The opinion of the court was delivered by: Hon. Jay C. Gandhi United States Magistrate Judge
MEMORANDUM OPINION AND ORDER
Richard Trevino ("Plaintiff") challenges the Social Security Commissioner's ("Defendant") decision denying his application for disability benefits. Specifically, Plaintiff contends that the Administrative Law Judge ("ALJ") improperly rejected the opinion of his treating physician, Dr. Patrick Pan. (Joint Stip. at 17-20.) The Court agrees with Plaintiff for the reasons discussed below.
A. An ALJ Must Provide Specific and Legitimate Reasons to Reject the Contradicted Opinion of a Treating Physician
"As a general rule, more weight should be given to the opinion of a treating source than to the opinion of doctors who do not treat the claimant." Lester v. Chater, 81 F.3d 821, 830 (9th Cir. 1995); accord Benton ex rel. Benton v. Barnhart, 331 F.3d 1030, 1036 (9th Cir. 2003). This is so because a treating physician "is employed to cure and has a greater opportunity to know and observe the patient as an individual." Sprague v. Bowen, 812 F.2d 1226, 1230 (9th Cir. 1987).
Where the "treating doctor's opinion is contradicted by another doctor, the [ALJ] may not reject this opinion without providing specific and legitimate reasons supported by substantial evidence in the record[.]" Lester, 81 F.3d at 830 (internal quotation marks and citation omitted). The ALJ can meet the requisite specific and legitimate standard "by setting out a detailed and thorough summary of the facts and conflicting clinical evidence, stating his interpretation thereof, and making findings." Magallanes v. Bowen, 881 F.2d 747, 751 (9th Cir. 1989) (internal quotation marks and citation omitted).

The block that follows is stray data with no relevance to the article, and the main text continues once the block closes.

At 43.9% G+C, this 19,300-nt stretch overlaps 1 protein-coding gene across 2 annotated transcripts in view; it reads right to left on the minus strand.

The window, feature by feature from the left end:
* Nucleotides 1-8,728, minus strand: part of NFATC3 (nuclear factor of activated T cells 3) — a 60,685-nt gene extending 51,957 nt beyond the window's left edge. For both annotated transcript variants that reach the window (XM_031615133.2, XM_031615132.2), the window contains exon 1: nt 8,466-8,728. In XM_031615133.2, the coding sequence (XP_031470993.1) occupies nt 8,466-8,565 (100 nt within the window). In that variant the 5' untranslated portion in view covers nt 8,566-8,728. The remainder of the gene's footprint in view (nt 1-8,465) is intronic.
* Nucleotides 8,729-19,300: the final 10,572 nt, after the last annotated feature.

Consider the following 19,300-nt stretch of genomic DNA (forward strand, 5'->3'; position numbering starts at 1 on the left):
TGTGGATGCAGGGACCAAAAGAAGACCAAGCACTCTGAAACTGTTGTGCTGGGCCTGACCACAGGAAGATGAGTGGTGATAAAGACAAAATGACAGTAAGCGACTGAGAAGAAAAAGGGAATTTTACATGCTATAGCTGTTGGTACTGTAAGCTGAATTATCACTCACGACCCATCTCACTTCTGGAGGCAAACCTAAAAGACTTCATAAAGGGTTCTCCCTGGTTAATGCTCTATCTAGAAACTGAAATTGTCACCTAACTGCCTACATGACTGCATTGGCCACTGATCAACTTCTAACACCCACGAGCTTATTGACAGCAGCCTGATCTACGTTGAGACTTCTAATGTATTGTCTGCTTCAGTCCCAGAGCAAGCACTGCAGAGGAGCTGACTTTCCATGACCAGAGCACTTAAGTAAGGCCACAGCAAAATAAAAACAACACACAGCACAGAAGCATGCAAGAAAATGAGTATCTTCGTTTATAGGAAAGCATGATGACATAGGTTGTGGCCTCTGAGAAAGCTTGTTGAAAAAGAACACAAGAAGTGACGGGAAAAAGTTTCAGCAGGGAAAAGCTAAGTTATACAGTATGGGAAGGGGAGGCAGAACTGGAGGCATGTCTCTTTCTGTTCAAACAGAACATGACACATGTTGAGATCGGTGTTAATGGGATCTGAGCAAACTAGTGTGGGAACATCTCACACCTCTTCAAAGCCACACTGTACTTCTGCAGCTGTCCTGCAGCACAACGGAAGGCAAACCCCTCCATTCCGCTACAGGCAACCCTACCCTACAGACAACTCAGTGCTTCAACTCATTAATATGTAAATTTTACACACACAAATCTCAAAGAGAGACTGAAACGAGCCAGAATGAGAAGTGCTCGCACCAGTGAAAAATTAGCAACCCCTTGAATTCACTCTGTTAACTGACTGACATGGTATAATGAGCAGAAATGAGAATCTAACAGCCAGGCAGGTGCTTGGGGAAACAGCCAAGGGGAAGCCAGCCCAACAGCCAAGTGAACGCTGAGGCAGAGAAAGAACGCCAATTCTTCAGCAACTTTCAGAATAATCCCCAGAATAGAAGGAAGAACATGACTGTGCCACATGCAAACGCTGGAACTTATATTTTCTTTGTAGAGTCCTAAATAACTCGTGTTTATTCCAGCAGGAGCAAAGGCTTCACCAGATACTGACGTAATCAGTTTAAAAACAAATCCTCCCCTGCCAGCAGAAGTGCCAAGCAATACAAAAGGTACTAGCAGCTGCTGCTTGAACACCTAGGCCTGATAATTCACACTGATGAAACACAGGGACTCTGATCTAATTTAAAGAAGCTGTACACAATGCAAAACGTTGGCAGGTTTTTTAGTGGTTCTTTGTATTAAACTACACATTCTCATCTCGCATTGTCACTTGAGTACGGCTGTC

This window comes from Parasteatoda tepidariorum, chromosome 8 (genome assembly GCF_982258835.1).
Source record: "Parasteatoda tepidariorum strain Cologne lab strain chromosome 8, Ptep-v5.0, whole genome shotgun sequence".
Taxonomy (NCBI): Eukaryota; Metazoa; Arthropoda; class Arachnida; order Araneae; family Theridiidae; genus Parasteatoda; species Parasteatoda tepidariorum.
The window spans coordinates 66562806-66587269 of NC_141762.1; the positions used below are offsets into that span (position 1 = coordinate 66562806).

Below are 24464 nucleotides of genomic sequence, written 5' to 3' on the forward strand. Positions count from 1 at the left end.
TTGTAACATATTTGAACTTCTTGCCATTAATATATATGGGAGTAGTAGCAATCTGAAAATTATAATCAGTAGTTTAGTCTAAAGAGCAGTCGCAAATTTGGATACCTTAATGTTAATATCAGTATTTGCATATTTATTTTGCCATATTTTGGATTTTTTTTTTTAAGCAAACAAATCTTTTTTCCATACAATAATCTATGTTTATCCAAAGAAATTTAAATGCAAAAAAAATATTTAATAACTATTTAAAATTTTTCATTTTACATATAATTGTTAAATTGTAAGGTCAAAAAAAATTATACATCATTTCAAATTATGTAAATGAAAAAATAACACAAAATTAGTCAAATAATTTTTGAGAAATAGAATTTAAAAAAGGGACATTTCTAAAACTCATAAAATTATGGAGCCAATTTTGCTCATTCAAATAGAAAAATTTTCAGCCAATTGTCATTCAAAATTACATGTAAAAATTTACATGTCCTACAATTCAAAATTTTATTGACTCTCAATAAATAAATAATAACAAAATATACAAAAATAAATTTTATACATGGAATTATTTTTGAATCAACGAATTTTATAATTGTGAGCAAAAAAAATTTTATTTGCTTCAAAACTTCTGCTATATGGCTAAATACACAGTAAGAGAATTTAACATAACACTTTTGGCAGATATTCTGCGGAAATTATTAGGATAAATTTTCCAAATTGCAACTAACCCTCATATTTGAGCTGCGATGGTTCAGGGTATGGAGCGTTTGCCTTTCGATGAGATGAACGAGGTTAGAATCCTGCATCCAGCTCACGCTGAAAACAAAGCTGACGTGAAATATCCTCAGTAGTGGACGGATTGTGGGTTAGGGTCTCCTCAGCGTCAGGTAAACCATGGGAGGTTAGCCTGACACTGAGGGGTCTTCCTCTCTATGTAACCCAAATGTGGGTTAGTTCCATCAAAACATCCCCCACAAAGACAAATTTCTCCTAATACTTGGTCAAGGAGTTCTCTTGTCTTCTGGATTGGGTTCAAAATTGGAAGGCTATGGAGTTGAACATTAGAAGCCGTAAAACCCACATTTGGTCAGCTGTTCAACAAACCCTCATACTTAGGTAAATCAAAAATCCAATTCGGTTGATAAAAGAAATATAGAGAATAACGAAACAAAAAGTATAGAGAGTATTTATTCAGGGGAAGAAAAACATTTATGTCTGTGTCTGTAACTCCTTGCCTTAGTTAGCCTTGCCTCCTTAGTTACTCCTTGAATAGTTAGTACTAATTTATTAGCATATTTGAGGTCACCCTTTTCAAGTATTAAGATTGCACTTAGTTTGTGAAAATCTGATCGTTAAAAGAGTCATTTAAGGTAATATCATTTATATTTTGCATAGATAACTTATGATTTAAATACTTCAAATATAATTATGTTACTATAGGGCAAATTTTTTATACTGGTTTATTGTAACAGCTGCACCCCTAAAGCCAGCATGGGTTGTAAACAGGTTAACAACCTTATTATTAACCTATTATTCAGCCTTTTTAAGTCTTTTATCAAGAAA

B. The ALJ Failed to Provide Specific and Legitimate Reasons for Rejecting Dr. Pan's Treating Opinion
Here, the ALJ gave four reasons for discrediting Dr. Pan's treating opinion. (See Administrative Record ("AR") at 21.) The Court discusses -- and rejects -- each of those reasons below.
First, the ALJ found Dr. Pan's opinion to be unsupported by his own records. (AR at 21.) Specifically, the ALJ noted that Dr. Pan's treatment notes "reveal cursory mention of carpal tunnel syndrome." (Id.) But "[t]he primary function of medical records is to promote communication and recordkeeping for health care personnel-not to provide evidence for disability determinations. We therefore do not require that a medical condition be mentioned in every report to conclude that a physician's opinion is supported by the record." Orn v. Astrue, 495 F.3d 625, 634 (9th Cir. 2007). Here, as even the ALJ has stated, Dr. Pan's records provide at least some support for Plaintiff's diagnosis of carpal tunnel syndrome. (AR at 21; see AR at 939, 943, 951.) In light of such evidence, this reason must be rejected.